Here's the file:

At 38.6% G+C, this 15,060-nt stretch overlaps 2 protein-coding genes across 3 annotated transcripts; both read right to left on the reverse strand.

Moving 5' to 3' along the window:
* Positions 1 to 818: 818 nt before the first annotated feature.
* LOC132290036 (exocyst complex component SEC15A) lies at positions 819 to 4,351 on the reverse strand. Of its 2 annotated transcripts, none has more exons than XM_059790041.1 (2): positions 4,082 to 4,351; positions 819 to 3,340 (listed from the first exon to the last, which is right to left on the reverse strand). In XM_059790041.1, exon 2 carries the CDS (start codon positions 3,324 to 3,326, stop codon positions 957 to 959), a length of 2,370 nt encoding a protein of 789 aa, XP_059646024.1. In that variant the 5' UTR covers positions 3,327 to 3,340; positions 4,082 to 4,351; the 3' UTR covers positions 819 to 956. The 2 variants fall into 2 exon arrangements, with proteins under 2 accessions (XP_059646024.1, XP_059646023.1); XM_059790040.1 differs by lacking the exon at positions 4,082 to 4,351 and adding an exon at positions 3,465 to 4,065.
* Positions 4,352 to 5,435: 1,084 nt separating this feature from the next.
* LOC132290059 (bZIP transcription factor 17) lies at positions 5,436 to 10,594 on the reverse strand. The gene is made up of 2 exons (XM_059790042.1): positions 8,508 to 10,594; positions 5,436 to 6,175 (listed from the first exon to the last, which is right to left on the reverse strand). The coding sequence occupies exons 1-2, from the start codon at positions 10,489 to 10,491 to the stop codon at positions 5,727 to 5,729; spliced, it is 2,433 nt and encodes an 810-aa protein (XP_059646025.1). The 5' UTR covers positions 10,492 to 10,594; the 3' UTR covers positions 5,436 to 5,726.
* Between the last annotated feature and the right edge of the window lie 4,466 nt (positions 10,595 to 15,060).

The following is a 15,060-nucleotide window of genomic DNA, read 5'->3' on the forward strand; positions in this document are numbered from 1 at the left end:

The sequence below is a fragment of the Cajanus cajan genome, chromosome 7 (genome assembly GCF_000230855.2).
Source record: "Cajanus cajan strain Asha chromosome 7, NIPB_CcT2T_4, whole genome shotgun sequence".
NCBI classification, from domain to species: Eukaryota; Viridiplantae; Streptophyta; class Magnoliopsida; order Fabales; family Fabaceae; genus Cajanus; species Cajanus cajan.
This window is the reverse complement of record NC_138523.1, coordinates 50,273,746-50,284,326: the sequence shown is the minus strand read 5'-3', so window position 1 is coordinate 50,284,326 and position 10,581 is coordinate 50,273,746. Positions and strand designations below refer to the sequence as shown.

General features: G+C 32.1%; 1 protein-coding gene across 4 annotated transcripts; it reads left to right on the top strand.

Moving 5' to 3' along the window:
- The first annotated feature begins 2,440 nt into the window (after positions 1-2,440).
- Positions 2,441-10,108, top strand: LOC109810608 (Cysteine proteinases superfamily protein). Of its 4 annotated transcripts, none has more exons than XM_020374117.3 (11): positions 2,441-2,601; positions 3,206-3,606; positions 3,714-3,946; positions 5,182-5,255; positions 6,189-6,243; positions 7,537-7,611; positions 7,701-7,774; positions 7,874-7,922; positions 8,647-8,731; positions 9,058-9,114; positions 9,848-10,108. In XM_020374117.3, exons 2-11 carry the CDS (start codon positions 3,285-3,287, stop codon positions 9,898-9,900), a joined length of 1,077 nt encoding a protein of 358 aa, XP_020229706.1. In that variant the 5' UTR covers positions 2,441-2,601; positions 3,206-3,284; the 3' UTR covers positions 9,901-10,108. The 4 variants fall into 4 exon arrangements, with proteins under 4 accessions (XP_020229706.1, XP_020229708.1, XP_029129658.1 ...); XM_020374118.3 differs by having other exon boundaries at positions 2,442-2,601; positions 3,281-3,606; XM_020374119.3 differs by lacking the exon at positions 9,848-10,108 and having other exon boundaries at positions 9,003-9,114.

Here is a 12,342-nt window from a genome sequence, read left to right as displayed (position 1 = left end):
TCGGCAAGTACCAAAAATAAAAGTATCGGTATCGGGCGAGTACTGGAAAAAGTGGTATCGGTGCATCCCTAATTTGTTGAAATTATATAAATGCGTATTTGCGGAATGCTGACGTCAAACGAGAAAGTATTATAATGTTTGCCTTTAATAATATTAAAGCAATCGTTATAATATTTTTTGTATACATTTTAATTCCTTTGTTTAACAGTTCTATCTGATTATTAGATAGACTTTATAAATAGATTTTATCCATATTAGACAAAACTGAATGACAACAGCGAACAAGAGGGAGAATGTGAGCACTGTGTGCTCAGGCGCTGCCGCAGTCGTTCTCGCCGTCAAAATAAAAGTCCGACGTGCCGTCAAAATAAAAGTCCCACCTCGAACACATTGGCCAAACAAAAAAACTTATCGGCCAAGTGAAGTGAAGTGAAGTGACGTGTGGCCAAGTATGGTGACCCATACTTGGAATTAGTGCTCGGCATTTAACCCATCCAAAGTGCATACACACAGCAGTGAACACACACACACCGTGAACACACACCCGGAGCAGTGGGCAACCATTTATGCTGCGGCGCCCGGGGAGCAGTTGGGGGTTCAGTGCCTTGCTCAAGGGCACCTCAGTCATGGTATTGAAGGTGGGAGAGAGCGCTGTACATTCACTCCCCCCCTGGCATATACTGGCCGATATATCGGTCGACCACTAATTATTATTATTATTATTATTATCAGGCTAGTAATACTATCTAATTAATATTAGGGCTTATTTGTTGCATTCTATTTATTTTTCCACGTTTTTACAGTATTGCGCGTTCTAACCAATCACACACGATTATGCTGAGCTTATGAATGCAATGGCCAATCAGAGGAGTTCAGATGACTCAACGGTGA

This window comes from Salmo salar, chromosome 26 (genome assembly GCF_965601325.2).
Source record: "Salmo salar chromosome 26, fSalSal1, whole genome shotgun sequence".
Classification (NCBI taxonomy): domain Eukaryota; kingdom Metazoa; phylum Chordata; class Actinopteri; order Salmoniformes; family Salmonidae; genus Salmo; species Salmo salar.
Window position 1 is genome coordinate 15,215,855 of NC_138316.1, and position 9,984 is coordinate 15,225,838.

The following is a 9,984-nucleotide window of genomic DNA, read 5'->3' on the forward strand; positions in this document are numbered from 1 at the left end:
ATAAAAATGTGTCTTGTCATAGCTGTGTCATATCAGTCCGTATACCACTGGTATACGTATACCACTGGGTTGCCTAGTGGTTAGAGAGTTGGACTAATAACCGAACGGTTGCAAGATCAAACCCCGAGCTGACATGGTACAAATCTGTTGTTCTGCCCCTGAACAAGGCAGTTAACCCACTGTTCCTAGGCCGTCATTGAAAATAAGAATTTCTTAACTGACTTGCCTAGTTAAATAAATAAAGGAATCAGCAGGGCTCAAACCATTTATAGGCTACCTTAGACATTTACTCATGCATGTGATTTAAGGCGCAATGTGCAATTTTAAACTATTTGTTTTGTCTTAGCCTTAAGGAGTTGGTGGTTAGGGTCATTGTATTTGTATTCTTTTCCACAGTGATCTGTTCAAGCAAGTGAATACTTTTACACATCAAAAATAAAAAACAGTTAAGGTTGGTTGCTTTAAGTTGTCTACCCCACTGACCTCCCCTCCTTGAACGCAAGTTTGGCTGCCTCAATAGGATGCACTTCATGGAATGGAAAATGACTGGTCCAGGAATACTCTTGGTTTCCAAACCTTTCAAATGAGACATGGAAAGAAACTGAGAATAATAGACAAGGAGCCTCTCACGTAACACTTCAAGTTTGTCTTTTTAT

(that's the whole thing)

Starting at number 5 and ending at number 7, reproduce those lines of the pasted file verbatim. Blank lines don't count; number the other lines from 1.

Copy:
* Positions 4,352 to 5,435: 1,084 nt separating this feature from the next.
* LOC132290059 (bZIP transcription factor 17) lies at positions 5,436 to 10,594 on the reverse strand. The gene is made up of 2 exons (XM_059790042.1): positions 8,508 to 10,594; positions 5,436 to 6,175 (listed from the first exon to the last, which is right to left on the reverse strand). The coding sequence occupies exons 1-2, from the start codon at positions 10,489 to 10,491 to the stop codon at positions 5,727 to 5,729; spliced, it is 2,433 nt and encodes an 810-aa protein (XP_059646025.1). The 5' UTR covers positions 10,492 to 10,594; the 3' UTR covers positions 5,436 to 5,726.
* Between the last annotated feature and the right edge of the window lie 4,466 nt (positions 10,595 to 15,060).